A year has gone by already. Where did the time go fam? The uncertainty of in-betweens – like the in-between of ending one journey and starting another – can be scary, but, if there is one thing I’m certain of, is that this year spent with the warm and caring people at 7th Street Northwest and Good Hope Road Southeast has been an unforgettable experience. Young unapologetically-black gay boys from the global south need more opportunities like this to slay, and slay I have. Thank you Bread for the City for making that happen. There must have been some point in the preparation for this Fellowship when you all thought, ‘This could go bad’ but you stuck it through and for that also I thank you, with the hope that you and Atlas Corps continue to build bridges and give young unapologetically-themselves people from the global south more experiences like this.
And speaking of bridges, I share with you a beautiful word from Jamaican Patois. That word is Blessings. I feel that half this year has been spent telling people that words that sound like English in Jamaican Patois don’t always mean the same in English. Blessings is one such word. Blessings is a greeting, as in Hello, as much as it is acceptance of praise, like Thank you. The very essence of this word is about building bridges and the right kind of bridges, the ones that make equals of all parties involved. Blessings is about acceptance of what others can offer you in equal amount as you invite others to help build them. Blessings is magic.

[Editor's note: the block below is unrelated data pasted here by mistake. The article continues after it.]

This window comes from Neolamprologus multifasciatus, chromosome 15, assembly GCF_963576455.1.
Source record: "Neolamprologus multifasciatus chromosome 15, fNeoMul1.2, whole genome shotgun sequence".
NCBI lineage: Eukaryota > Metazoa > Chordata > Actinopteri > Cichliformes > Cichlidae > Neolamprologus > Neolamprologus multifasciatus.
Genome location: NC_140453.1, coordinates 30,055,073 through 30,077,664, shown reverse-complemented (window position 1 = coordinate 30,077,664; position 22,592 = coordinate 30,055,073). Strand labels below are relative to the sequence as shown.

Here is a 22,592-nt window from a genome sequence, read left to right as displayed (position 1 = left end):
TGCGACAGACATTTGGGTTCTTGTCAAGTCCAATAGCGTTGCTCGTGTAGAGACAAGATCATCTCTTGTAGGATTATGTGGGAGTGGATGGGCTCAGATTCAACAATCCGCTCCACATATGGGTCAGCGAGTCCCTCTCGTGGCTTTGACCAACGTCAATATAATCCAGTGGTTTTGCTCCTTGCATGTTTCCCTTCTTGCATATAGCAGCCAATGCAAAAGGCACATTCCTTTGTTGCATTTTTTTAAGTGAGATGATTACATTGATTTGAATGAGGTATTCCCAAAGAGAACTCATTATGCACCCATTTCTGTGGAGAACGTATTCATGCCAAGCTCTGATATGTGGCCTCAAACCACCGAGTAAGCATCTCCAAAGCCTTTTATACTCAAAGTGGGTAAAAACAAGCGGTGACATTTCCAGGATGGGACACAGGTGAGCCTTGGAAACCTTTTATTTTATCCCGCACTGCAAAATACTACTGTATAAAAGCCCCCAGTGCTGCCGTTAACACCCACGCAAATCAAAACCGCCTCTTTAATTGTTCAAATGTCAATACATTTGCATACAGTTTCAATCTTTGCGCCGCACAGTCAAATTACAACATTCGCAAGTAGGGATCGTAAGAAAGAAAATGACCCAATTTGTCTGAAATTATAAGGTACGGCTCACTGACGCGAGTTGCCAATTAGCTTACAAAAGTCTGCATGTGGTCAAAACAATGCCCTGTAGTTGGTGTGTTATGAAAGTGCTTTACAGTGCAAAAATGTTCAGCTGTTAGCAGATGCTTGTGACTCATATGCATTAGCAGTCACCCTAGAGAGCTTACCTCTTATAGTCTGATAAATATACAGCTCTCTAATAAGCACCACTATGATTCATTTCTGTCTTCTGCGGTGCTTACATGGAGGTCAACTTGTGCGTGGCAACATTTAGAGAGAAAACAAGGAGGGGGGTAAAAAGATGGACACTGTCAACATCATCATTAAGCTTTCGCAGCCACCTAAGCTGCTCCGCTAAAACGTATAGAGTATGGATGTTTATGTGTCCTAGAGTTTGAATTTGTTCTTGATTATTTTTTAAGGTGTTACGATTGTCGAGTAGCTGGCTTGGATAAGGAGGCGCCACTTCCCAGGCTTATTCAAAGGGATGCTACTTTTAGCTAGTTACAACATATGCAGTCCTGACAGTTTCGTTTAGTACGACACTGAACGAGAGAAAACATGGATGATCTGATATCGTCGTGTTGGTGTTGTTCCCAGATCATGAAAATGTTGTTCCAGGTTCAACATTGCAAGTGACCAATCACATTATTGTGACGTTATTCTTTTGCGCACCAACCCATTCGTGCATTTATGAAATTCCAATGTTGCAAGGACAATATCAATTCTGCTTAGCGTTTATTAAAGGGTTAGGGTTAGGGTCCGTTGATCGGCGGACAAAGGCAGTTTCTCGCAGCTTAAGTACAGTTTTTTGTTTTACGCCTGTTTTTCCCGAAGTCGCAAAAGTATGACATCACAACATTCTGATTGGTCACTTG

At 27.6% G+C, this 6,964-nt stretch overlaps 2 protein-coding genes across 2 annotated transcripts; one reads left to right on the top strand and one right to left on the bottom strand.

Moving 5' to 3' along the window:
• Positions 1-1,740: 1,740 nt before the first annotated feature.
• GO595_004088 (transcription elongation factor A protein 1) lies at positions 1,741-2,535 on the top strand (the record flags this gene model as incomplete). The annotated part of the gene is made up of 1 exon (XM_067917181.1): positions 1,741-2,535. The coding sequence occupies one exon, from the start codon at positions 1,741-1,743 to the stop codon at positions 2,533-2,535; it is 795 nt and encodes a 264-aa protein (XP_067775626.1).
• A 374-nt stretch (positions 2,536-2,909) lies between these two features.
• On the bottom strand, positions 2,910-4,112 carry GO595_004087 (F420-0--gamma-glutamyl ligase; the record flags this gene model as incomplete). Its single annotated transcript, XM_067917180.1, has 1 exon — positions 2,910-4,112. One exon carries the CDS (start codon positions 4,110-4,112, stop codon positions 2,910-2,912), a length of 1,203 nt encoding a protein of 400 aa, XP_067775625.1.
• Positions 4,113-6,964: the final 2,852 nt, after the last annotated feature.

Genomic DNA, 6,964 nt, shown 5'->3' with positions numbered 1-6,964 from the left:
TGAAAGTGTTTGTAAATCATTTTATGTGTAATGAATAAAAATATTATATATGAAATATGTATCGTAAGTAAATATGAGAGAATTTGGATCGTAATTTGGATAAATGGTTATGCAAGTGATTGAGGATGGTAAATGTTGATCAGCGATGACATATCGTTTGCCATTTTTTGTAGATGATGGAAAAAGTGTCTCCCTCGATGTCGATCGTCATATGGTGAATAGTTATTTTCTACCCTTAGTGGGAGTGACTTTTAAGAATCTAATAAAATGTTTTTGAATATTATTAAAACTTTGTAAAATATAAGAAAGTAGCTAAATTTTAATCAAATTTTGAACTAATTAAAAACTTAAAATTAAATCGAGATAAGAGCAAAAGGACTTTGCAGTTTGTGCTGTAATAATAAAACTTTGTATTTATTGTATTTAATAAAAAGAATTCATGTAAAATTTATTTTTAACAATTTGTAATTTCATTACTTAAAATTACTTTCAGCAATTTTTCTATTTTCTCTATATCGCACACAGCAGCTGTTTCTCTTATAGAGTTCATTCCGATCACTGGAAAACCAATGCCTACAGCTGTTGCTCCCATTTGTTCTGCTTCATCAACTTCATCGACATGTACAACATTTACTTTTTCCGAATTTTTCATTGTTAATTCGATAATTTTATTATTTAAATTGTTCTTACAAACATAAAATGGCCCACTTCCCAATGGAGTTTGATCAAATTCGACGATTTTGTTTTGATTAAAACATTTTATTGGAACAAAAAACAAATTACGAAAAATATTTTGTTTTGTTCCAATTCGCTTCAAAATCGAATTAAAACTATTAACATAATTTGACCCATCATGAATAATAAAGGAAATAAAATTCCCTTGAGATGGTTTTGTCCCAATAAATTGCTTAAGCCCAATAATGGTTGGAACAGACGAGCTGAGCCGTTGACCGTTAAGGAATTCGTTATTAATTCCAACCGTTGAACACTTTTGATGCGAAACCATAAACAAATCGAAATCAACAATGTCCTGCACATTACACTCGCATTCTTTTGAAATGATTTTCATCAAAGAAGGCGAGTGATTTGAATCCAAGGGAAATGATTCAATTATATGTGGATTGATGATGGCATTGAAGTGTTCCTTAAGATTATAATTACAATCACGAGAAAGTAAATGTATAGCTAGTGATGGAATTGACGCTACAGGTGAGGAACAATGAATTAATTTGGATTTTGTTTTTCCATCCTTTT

At the beginning of this year, I literally ran from networking opportunities because largely they made me feel parasitic, like I was in a space to get as much as I could from the people. However, since I embraced the duality of blessings, I completely changed my approach to networking. It’s okay for people to network, or even organizations to exist, with the purpose of building equals out of others. Bread for the City, I believe, is built on this concept and continues to improve how they go about doing this.
The centrepiece of my year here in Washington DC has been to help Bread improve their bridge building skills. With the development of a Nonprofit Guide for Racial Equity Communications I assisted with the improving how Bread builds bridges with the residents of DC it serves. Instead of communicating in a way that portrays our clients as below us as we try to pull them up, our approach is to communicate with our clients as equals who are experiencing difficult and trying circumstances that we have the expertise and resources to help with while allowing them to guide the process of how we provide them with assistance. While the organization has always operated like this in principle, we now have 20-page document which puts it in concrete terms. Literally taking the concept of blessings and making it into actionable policy.
I could sit here and talk about building bridges on blessings all day but this letter has to end at some point. Thanks again for the opportunity and I look forward to hearing greater things from Bread for the City as I hope you will also hear about me. As you can tell, I had fun writing this letter and I hope you have fun reading it too.